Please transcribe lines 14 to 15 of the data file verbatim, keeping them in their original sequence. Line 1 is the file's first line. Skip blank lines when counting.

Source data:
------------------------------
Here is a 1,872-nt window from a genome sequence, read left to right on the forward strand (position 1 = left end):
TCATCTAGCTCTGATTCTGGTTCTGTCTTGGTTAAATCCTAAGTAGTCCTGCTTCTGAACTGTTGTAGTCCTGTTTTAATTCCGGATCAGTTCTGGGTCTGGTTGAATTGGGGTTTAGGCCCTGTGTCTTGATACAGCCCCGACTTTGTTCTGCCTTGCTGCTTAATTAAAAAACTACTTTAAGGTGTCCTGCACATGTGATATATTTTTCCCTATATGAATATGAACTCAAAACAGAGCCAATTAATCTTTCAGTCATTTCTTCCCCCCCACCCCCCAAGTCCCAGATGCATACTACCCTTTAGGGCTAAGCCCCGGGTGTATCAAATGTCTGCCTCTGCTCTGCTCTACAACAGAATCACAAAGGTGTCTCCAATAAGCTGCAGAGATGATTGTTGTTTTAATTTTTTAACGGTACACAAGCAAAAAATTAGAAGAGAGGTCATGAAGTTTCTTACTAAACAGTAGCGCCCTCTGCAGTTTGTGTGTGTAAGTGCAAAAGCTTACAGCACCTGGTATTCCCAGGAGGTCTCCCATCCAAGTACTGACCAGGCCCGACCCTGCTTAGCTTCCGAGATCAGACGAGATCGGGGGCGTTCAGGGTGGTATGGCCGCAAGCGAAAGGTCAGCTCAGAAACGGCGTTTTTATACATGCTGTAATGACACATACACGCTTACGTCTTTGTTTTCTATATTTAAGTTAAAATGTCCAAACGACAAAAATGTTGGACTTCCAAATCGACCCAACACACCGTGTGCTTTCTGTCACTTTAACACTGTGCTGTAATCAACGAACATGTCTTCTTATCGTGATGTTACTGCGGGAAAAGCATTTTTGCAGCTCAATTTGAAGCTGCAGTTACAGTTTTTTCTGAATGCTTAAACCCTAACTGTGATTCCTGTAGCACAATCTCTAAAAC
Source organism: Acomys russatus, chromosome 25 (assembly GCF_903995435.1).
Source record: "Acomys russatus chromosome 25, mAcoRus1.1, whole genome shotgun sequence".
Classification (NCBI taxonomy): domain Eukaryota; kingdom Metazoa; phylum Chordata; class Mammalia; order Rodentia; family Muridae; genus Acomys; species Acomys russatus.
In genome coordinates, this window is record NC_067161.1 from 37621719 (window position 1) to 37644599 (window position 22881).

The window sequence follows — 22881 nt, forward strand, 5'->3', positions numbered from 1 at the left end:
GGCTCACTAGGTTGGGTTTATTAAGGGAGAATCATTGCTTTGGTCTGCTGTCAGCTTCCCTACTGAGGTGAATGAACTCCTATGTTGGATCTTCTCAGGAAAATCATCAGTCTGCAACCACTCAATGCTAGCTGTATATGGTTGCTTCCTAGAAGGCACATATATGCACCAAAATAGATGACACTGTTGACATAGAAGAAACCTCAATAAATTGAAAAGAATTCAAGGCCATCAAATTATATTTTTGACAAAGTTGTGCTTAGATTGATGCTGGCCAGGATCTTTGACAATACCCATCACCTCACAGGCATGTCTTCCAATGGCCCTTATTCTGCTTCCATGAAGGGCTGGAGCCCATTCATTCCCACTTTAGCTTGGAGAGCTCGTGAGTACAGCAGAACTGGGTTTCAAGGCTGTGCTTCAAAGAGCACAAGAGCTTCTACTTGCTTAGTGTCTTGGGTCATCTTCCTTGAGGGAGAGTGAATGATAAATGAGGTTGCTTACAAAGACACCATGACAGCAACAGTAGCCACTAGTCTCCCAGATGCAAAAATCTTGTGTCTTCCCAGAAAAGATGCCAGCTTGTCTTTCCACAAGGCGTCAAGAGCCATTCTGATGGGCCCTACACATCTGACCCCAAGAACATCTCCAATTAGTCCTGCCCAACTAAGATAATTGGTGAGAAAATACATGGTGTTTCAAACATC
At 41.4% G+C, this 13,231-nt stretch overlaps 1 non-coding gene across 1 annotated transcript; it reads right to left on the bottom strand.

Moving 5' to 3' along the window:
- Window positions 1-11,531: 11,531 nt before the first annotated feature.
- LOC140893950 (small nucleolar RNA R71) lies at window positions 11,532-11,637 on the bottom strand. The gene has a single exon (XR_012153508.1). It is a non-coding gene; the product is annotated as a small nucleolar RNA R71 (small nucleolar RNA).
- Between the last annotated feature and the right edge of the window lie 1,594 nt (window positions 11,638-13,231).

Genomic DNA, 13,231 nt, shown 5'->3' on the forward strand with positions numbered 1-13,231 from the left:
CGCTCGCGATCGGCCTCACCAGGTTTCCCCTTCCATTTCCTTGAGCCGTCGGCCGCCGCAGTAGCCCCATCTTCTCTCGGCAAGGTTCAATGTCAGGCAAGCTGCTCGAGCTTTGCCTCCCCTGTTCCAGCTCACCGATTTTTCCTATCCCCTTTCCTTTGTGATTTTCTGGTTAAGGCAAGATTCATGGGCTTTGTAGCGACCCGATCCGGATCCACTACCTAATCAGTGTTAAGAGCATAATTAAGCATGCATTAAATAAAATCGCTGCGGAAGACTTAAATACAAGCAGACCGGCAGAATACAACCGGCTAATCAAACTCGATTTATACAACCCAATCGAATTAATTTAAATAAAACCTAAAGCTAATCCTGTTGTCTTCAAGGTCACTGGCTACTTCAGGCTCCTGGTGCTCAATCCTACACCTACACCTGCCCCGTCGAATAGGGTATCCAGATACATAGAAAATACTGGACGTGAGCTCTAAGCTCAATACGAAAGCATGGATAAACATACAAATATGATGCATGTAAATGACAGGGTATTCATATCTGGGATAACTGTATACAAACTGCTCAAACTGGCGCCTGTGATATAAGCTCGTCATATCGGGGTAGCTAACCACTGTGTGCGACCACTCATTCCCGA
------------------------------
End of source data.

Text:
Genomic DNA, 13,231 nt, shown 5'->3' on the forward strand with positions numbered 1-13,231 from the left:
CGCTCGCGATCGGCCTCACCAGGTTTCCCCTTCCATTTCCTTGAGCCGTCGGCCGCCGCAGTAGCCCCATCTTCTCTCGGCAAGGTTCAATGTCAGGCAAGCTGCTCGAGCTTTGCCTCCCCTGTTCCAGCTCACCGATTTTTCCTATCCCCTTTCCTTTGTGATTTTCTGGTTAAGGCAAGATTCATGGGCTTTGTAGCGACCCGATCCGGATCCACTACCTAATCAGTGTTAAGAGCATAATTAAGCATGCATTAAATAAAATCGCTGCGGAAGACTTAAATACAAGCAGACCGGCAGAATACAACCGGCTAATCAAACTCGATTTATACAACCCAATCGAATTAATTTAAATAAAACCTAAAGCTAATCCTGTTGTCTTCAAGGTCACTGGCTACTTCAGGCTCCTGGTGCTCAATCCTACACCTACACCTGCCCCGTCGAATAGGGTATCCAGATACATAGAAAATACTGGACGTGAGCTCTAAGCTCAATACGAAAGCATGGATAAACATACAAATATGATGCATGTAAATGACAGGGTATTCATATCTGGGATAACTGTATACAAACTGCTCAAACTGGCGCCTGTGATATAAGCTCGTCATATCGGGGTAGCTAACCACTGTGTGCGACCACTCATTCCCGA